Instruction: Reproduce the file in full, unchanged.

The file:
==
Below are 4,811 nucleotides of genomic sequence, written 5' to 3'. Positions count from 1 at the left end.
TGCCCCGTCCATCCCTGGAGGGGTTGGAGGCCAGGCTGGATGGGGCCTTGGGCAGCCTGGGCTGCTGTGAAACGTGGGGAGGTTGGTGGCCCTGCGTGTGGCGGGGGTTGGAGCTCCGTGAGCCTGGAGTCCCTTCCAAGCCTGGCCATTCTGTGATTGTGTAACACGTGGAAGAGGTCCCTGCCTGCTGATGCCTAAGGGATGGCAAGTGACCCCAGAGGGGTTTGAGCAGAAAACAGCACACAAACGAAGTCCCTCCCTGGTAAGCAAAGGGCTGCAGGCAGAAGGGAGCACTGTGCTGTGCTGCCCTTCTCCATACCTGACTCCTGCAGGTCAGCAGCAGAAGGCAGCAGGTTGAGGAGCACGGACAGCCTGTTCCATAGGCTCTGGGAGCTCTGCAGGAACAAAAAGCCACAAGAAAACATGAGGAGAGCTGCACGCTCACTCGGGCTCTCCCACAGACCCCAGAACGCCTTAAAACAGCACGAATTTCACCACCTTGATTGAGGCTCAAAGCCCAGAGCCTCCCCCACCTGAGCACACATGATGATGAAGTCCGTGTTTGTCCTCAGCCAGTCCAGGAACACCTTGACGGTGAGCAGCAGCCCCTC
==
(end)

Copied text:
Below are 4,811 nucleotides of genomic sequence, written 5' to 3'. Positions count from 1 at the left end.
TGCCCCGTCCATCCCTGGAGGGGTTGGAGGCCAGGCTGGATGGGGCCTTGGGCAGCCTGGGCTGCTGTGAAACGTGGGGAGGTTGGTGGCCCTGCGTGTGGCGGGGGTTGGAGCTCCGTGAGCCTGGAGTCCCTTCCAAGCCTGGCCATTCTGTGATTGTGTAACACGTGGAAGAGGTCCCTGCCTGCTGATGCCTAAGGGATGGCAAGTGACCCCAGAGGGGTTTGAGCAGAAAACAGCACACAAACGAAGTCCCTCCCTGGTAAGCAAAGGGCTGCAGGCAGAAGGGAGCACTGTGCTGTGCTGCCCTTCTCCATACCTGACTCCTGCAGGTCAGCAGCAGAAGGCAGCAGGTTGAGGAGCACGGACAGCCTGTTCCATAGGCTCTGGGAGCTCTGCAGGAACAAAAAGCCACAAGAAAACATGAGGAGAGCTGCACGCTCACTCGGGCTCTCCCACAGACCCCAGAACGCCTTAAAACAGCACGAATTTCACCACCTTGATTGAGGCTCAAAGCCCAGAGCCTCCCCCACCTGAGCACACATGATGATGAAGTCCGTGTTTGTCCTCAGCCAGTCCAGGAACACCTTGACGGTGAGCAGCAGCCCCTC